Monday, September 2, 2002 @ 1:48 PM
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Nearly hard to imagine, this band's seen fifteen plus years already, and yet here they still are, celebrating their boundless career with a mighty pumpkin-smashing two-disc, two-hour set spanning the many highlights and few lows of their impressive existence. They roared on the scene in the middle '80s and put the "flash" in a burgeoning thrash scene that was devoid of any real fluidity or melodic consciousness, brandishing a fresh, new European style that countless successors continue to emulate. Much like Iron Maiden before them, they broke new ground and similarly spotlighted a musical grandeur based upon power and speed, took it a step further and never looked back. Yet they got knocked off course for a stretch, and like Maiden, found the ability to move forward and thrive, even more so after several key line up changes.
Personally I thought they were dead in the water when their first revival took place in the early nineties, having lost their frontman and drummer after nearly succumbing to label disputes and various legalities. So to call them survivors underscores the achievements of one of metal's most influential and best talents who've continued to this day to strive, explore, and move forward where even now they must regroup and overcome the departure of two more key members.
So Treasure Chest then, in one way or another, serves to close a chapter for the band as they ready themselves for a new journey. It features 29 tracks going way back to their earliest Helloween EP days on up to their latest The Dark Ride 2000 release, which is still an inexplicable mystery on this side of the Atlantic. While most of their back catalog is available again, for a time they were difficult to come by and though most of these selections are old hat to the long time fans, they've underscored the "Treasure" in the title by remixing five of their all-time classics including "Murderer," "Ride The Sky," and their monstrous "Keeper Of The Seven Keys" epic from '88s second installment. The riffs came fast and loud and while it's rare, if not downright foolish, to raise praise on remixed versions of early version recorded deficiencies, to hear a song like "Starlight" beam through the speakers with the clarity it does is worth the money they spent on the sticker. Of course we're jam packed with plenty of era photos including cool live footage, band member memos, liner notes, hype, horseshit, and extensive family tree foldout if you're so inclined after a few nips o' the jug.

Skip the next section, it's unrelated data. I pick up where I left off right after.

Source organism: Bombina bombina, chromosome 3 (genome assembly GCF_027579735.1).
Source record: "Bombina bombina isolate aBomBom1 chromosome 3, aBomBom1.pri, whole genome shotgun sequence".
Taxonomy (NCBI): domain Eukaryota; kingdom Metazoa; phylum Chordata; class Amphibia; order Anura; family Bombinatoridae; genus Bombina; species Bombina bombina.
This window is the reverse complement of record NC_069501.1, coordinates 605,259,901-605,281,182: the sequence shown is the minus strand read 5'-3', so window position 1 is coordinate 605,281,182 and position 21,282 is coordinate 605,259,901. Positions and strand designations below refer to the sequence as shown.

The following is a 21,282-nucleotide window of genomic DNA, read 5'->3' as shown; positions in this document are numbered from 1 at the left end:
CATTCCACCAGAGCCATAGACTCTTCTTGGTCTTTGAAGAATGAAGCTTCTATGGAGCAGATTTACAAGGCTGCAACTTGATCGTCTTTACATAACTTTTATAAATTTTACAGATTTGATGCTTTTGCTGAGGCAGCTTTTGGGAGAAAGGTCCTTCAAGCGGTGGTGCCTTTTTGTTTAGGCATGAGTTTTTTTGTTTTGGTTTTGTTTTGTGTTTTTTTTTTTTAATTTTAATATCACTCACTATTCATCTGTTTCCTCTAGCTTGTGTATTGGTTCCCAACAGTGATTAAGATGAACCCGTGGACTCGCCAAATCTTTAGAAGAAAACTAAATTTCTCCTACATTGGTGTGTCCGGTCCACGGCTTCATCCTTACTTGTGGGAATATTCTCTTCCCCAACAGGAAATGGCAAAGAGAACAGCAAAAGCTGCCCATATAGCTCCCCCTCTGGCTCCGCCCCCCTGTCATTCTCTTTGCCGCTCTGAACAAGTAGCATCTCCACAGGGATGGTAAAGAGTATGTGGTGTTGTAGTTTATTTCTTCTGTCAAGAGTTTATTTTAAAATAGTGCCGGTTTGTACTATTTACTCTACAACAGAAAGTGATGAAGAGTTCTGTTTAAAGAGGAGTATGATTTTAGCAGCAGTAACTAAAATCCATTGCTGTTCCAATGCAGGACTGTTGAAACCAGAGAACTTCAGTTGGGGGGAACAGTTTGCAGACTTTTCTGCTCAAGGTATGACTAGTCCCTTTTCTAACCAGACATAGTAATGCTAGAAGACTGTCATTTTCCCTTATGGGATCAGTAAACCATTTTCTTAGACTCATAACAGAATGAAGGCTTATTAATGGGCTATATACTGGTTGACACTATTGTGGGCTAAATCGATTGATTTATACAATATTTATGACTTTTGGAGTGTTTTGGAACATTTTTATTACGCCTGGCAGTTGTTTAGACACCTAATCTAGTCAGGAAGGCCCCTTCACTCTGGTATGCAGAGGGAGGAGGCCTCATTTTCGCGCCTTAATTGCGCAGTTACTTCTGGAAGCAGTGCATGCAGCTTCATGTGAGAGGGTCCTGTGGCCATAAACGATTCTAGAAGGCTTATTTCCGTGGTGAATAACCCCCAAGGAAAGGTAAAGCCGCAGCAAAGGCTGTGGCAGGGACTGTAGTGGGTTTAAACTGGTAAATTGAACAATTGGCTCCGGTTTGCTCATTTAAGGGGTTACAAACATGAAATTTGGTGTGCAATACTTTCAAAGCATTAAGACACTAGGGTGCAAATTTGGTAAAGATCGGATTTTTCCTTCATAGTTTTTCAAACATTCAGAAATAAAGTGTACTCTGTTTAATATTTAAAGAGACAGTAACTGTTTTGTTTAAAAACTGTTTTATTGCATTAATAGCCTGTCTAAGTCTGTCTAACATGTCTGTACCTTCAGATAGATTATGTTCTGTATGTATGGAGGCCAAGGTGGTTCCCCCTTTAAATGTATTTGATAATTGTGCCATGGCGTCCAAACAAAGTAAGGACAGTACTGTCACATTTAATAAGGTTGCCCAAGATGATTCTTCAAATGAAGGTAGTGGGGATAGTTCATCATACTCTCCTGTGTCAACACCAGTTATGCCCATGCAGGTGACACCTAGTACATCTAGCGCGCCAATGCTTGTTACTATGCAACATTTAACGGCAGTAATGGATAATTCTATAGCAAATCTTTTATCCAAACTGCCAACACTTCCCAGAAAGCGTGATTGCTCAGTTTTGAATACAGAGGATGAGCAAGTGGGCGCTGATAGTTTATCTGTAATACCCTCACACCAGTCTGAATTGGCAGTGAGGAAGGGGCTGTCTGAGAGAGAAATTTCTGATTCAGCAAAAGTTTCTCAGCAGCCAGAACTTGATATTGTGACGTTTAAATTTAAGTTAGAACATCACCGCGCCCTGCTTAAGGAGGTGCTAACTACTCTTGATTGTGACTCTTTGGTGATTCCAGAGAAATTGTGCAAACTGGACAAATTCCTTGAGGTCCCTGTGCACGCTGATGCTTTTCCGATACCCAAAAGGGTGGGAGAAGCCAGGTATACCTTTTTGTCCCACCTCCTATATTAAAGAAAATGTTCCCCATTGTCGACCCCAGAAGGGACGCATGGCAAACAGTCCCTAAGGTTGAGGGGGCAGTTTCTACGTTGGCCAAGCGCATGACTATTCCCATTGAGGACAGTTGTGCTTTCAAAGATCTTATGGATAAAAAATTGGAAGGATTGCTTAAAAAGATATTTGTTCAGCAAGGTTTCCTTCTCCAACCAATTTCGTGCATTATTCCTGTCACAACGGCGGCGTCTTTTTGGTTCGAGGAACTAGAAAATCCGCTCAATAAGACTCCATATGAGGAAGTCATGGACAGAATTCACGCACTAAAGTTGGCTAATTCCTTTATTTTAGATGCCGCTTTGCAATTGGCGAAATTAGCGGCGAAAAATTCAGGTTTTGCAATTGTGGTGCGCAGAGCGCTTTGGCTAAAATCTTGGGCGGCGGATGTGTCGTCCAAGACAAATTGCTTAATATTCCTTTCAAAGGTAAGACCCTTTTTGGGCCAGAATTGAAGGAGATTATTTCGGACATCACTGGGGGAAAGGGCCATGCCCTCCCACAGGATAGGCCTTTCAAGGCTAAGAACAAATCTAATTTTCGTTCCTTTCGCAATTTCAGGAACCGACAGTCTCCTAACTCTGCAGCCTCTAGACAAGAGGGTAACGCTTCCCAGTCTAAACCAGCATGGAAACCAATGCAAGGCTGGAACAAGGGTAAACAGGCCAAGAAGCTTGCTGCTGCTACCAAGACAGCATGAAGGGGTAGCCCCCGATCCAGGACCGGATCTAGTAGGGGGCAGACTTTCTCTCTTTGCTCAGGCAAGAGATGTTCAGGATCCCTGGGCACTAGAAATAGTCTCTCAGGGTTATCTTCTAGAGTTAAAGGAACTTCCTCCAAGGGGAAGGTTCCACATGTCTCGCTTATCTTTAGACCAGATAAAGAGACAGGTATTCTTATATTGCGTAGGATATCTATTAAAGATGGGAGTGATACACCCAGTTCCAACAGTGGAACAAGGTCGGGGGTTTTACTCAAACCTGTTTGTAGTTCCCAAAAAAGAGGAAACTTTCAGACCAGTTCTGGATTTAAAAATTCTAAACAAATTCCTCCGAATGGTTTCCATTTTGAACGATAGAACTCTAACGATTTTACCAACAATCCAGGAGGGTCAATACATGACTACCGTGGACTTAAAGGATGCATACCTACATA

Helloween's pioneering status, particularly in the ranks of so-called "Euro-metal" is unchallenged. They've upped their ante, they've known failure, and they've arisen to fight again… they've included "Power," "How Many Tears," "Windmill," "In The Middle Of A Heartbeat," and "Mr. Ego," and for those they'll draw wrath from studs and leather witch hunters, and inarguably a few selections are questionable -- how does anyone who'll admit to bearing the abomination that was Chameleon stand for anything other than maybe "First Time" or their "Music" epic? "Kids Of The Century" is an obvious choice, along with "The Chance" from Pink Bubbles Go Ape… -- so we're grasping a bit here but when the best they can muster off the Better Than Raw album is "I Can," and they CAN'T make room for their Keeper
I breakthrough "I'm Alive," call for the dogs! But such is the great thing about having so many to choose from, there'll always be those few included that no one expects, and a few to bitch over… what else is their to talk about? So in the rare event Helloween were to fold up their tent and call it a season, Treasure Chest more than sufficiently jewels the crown of Germany's reigning Metal kings.
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